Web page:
We have goodwill and intangible assets recorded on our balance sheet. We periodically evaluate the recoverability of the carrying value of our goodwill and intangible assets whenever events or changes in circumstances indicate such value may not be recoverable. An impairment assessment involves judgment as to assumptions regarding future sales and cash flow and the impact of market conditions on those assumptions. Future events and changing market conditions may impact our assumptions and change our estimates of future sales and cash flow, resulting in us incurring substantial impairment charges, which would adversely affect our results of operations or financial condition.
We hold investments in equity and debt securities in some of our defined benefit pension plans. A decrease in the value of plan assets resulting from a general financial downturn may cause a negative pension plan investment performance, which may adversely affect our results of operations, cash flow, liquidity or financial condition.
Protracted duration of economic downturns in cyclical segments of the economy may depress the demand for some of our products and adversely affect our sales, earnings, cash flow or financial condition.
Portions of our business involve the sale of paint, coatings and related products to segments of the economy that are cyclical in nature, particularly segments relating to construction, housing, manufacturing and oil production, refining, storage and transportation. Our sales to these segments are affected by the levels of discretionary consumer and business spending in these segments. During economic downturns in these segments, the levels of consumer and business discretionary spending may decrease, and the recovery of these segments may lag behind the recovery of the overall economy. This decrease in spending will likely reduce the demand for some of our products and may adversely affect our sales, earnings, cash flow or financial condition.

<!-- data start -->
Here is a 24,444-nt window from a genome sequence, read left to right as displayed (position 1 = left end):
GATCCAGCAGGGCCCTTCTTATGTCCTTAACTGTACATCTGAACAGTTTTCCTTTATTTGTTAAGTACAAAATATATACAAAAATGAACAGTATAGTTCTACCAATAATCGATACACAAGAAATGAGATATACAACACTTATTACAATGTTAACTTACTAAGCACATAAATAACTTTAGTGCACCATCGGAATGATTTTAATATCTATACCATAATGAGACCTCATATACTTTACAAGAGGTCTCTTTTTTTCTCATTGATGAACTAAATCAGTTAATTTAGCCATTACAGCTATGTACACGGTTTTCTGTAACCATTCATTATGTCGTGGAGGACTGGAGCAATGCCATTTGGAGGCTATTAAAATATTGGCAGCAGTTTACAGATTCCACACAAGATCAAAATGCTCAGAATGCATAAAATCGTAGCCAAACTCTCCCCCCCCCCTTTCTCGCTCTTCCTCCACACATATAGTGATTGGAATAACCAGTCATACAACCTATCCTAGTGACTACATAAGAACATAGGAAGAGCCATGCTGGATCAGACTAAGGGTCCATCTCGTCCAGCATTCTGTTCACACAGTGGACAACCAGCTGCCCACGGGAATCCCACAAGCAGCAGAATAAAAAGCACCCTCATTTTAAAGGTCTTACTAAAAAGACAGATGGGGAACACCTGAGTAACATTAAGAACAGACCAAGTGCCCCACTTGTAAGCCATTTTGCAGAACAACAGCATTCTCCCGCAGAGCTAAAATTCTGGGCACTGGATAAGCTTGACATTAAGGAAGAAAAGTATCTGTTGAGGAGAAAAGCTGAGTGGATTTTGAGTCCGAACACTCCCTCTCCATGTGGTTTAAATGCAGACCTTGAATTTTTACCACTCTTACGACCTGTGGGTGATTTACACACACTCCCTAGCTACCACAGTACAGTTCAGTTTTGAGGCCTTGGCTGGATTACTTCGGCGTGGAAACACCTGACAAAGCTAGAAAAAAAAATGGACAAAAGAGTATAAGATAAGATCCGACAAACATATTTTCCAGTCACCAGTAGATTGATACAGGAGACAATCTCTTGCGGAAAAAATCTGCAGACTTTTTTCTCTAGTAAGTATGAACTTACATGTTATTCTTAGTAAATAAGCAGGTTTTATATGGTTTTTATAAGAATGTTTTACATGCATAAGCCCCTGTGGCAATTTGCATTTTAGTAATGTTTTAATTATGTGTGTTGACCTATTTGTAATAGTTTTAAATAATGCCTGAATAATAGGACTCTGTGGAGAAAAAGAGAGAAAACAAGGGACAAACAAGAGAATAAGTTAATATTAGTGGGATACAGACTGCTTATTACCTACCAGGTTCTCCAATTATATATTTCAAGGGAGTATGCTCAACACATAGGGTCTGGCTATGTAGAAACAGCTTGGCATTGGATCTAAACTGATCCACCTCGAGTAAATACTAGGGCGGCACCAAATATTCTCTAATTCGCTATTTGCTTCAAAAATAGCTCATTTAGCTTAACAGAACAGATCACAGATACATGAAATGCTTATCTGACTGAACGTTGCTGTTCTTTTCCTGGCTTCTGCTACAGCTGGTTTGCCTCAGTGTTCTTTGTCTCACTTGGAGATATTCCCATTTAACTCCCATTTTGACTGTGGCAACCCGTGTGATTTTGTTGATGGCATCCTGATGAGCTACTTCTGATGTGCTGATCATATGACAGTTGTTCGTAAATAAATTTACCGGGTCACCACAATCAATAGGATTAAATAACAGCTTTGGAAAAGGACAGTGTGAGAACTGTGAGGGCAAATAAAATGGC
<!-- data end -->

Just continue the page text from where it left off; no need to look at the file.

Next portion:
Although interest rates remain low by historical standards, any increase may adversely affect the demand for new residential homes, existing home turnover and new non-residential construction. A worsening in these segments will reduce the demand for some of our products and may adversely impact sales, earnings and cash flow.
In the U.S. construction and housing segments, the recent demand for new construction has caused contractors to experience a shortage of skilled workers, resulting in project backlogs and an adverse effect on the growth rate of demand for our products. While we expect to see higher demand for our products as project backlogs are reduced in the future, this labor shortage may adversely impact our sales, earnings, cash flow or financial condition.
Increases in the cost of raw materials and energy may adversely affect our earnings or cash flow.